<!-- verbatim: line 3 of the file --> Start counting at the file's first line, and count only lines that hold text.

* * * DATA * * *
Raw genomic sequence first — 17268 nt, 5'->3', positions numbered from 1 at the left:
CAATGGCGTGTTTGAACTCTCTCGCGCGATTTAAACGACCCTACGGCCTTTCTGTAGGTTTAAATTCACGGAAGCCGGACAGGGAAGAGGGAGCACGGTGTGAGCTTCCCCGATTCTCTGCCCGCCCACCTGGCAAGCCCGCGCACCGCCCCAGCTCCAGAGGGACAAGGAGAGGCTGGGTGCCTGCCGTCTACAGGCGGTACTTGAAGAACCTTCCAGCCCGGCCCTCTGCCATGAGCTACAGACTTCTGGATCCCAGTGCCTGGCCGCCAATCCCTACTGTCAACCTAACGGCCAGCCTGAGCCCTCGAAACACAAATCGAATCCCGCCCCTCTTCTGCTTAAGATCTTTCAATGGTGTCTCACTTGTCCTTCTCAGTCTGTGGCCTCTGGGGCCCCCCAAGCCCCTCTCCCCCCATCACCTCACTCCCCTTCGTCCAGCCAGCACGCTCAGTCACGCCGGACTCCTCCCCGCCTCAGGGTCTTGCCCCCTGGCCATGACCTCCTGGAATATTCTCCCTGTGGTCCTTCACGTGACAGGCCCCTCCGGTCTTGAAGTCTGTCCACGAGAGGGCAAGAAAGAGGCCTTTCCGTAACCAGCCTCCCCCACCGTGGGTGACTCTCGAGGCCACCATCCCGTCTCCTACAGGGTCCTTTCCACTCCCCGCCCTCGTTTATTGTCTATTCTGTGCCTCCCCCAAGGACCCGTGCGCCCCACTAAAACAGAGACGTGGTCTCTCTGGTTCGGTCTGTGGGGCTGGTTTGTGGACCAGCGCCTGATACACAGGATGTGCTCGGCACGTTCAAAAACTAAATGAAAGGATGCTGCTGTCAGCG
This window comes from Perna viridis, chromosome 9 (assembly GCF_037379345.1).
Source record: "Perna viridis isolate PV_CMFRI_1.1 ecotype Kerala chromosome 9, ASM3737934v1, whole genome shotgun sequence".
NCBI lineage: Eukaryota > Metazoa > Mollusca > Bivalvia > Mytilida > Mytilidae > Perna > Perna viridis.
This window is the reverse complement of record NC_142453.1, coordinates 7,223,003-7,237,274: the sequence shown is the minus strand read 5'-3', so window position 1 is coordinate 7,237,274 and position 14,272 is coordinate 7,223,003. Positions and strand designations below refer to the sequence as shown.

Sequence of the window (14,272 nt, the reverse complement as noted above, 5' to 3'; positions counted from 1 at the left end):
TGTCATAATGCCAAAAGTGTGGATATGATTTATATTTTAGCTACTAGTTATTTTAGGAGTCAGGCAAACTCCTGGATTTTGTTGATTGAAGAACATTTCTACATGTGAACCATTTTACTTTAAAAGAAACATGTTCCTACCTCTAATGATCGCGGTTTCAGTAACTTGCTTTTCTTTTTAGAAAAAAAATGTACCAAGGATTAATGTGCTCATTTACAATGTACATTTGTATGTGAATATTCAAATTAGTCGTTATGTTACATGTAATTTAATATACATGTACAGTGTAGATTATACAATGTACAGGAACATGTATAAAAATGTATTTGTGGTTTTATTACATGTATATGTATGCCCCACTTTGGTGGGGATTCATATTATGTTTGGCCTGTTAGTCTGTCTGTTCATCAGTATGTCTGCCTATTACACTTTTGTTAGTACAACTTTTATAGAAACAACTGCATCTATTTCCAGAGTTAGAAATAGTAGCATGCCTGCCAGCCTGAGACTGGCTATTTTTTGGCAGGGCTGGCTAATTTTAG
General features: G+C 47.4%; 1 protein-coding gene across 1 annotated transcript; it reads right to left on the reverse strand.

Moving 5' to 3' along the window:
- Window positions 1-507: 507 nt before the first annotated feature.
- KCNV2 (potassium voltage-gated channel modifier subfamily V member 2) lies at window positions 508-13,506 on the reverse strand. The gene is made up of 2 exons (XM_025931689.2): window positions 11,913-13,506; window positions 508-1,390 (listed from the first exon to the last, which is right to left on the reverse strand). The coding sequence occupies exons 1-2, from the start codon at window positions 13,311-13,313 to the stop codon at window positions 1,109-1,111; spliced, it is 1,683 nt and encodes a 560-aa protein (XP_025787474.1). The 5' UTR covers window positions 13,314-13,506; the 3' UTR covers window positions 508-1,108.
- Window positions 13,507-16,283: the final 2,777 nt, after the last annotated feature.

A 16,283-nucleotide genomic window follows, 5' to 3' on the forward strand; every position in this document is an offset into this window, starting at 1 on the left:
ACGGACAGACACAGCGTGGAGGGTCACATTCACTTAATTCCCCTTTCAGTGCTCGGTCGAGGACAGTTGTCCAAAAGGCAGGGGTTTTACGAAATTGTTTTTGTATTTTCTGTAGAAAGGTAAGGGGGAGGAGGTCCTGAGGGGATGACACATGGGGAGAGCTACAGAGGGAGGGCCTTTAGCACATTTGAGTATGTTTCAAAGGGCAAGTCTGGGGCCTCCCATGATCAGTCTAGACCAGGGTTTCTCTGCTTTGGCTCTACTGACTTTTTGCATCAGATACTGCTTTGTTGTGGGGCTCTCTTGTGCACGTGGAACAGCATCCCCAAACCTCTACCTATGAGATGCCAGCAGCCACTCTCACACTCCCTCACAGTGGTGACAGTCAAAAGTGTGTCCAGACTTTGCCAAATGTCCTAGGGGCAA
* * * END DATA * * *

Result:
This window comes from Perna viridis, chromosome 9 (assembly GCF_037379345.1).